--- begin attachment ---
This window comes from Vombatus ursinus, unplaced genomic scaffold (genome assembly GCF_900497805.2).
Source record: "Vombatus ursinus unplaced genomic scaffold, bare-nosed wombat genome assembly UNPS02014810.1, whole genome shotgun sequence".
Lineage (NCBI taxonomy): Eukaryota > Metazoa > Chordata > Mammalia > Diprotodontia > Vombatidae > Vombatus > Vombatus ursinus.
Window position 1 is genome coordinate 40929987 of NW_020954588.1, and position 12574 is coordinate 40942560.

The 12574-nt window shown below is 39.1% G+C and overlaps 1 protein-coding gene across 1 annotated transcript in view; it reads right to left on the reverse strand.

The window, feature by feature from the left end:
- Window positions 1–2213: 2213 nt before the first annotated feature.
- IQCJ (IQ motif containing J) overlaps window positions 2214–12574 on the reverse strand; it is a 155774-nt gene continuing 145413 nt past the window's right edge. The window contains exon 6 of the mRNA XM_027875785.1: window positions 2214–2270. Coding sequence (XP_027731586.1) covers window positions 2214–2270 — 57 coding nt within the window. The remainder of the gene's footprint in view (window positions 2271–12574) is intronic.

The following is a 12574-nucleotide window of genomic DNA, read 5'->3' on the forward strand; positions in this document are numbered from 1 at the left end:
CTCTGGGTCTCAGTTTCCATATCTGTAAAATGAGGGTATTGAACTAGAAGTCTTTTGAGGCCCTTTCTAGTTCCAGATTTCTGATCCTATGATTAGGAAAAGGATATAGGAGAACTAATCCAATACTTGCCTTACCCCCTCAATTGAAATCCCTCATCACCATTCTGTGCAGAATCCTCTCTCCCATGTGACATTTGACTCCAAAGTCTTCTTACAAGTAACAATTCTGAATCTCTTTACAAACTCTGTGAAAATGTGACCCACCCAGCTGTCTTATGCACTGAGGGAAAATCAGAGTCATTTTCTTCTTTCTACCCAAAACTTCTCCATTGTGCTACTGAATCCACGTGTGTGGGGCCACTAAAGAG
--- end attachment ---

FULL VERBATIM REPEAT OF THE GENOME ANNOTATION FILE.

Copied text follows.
This window comes from Vombatus ursinus, unplaced genomic scaffold (genome assembly GCF_900497805.2).
Source record: "Vombatus ursinus unplaced genomic scaffold, bare-nosed wombat genome assembly UNPS02014810.1, whole genome shotgun sequence".
Lineage (NCBI taxonomy): Eukaryota > Metazoa > Chordata > Mammalia > Diprotodontia > Vombatidae > Vombatus > Vombatus ursinus.
Window position 1 is genome coordinate 40929987 of NW_020954588.1, and position 12574 is coordinate 40942560.

The 12574-nt window shown below is 39.1% G+C and overlaps 1 protein-coding gene across 1 annotated transcript in view; it reads right to left on the reverse strand.

The window, feature by feature from the left end:
- Window positions 1–2213: 2213 nt before the first annotated feature.
- IQCJ (IQ motif containing J) overlaps window positions 2214–12574 on the reverse strand; it is a 155774-nt gene continuing 145413 nt past the window's right edge. The window contains exon 6 of the mRNA XM_027875785.1: window positions 2214–2270. Coding sequence (XP_027731586.1) covers window positions 2214–2270 — 57 coding nt within the window. The remainder of the gene's footprint in view (window positions 2271–12574) is intronic.

The following is a 12574-nucleotide window of genomic DNA, read 5'->3' on the forward strand; positions in this document are numbered from 1 at the left end:
CTCTGGGTCTCAGTTTCCATATCTGTAAAATGAGGGTATTGAACTAGAAGTCTTTTGAGGCCCTTTCTAGTTCCAGATTTCTGATCCTATGATTAGGAAAAGGATATAGGAGAACTAATCCAATACTTGCCTTACCCCCTCAATTGAAATCCCTCATCACCATTCTGTGCAGAATCCTCTCTCCCATGTGACATTTGACTCCAAAGTCTTCTTACAAGTAACAATTCTGAATCTCTTTACAAACTCTGTGAAAATGTGACCCACCCAGCTGTCTTATGCACTGAGGGAAAATCAGAGTCATTTTCTTCTTTCTACCCAAAACTTCTCCATTGTGCTACTGAATCCACGTGTGTGGGGCCACTAAAGAG